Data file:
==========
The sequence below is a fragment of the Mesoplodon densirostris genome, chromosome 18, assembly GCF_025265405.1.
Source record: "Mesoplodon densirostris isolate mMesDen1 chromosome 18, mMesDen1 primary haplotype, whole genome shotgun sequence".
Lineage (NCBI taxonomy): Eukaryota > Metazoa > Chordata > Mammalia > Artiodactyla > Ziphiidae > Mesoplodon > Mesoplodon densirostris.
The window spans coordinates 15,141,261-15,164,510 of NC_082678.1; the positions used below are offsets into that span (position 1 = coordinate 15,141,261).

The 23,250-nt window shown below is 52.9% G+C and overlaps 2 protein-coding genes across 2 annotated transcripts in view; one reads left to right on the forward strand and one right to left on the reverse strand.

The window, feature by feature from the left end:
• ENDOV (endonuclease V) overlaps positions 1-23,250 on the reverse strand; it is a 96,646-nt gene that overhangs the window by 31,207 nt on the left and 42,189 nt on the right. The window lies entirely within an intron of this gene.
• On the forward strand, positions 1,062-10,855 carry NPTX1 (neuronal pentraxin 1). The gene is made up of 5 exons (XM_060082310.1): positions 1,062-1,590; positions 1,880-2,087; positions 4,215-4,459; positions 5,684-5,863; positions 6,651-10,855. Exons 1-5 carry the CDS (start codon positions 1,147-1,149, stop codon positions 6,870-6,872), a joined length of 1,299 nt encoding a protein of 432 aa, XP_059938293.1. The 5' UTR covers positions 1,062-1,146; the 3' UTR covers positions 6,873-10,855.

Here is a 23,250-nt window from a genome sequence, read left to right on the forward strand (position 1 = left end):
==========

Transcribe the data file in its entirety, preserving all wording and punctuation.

The sequence below is a fragment of the Mesoplodon densirostris genome, chromosome 18, assembly GCF_025265405.1.
Source record: "Mesoplodon densirostris isolate mMesDen1 chromosome 18, mMesDen1 primary haplotype, whole genome shotgun sequence".
Lineage (NCBI taxonomy): Eukaryota > Metazoa > Chordata > Mammalia > Artiodactyla > Ziphiidae > Mesoplodon > Mesoplodon densirostris.
The window spans coordinates 15,141,261-15,164,510 of NC_082678.1; the positions used below are offsets into that span (position 1 = coordinate 15,141,261).

The 23,250-nt window shown below is 52.9% G+C and overlaps 2 protein-coding genes across 2 annotated transcripts in view; one reads left to right on the forward strand and one right to left on the reverse strand.

The window, feature by feature from the left end:
• ENDOV (endonuclease V) overlaps positions 1-23,250 on the reverse strand; it is a 96,646-nt gene that overhangs the window by 31,207 nt on the left and 42,189 nt on the right. The window lies entirely within an intron of this gene.
• On the forward strand, positions 1,062-10,855 carry NPTX1 (neuronal pentraxin 1). The gene is made up of 5 exons (XM_060082310.1): positions 1,062-1,590; positions 1,880-2,087; positions 4,215-4,459; positions 5,684-5,863; positions 6,651-10,855. Exons 1-5 carry the CDS (start codon positions 1,147-1,149, stop codon positions 6,870-6,872), a joined length of 1,299 nt encoding a protein of 432 aa, XP_059938293.1. The 5' UTR covers positions 1,062-1,146; the 3' UTR covers positions 6,873-10,855.

Here is a 23,250-nt window from a genome sequence, read left to right on the forward strand (position 1 = left end):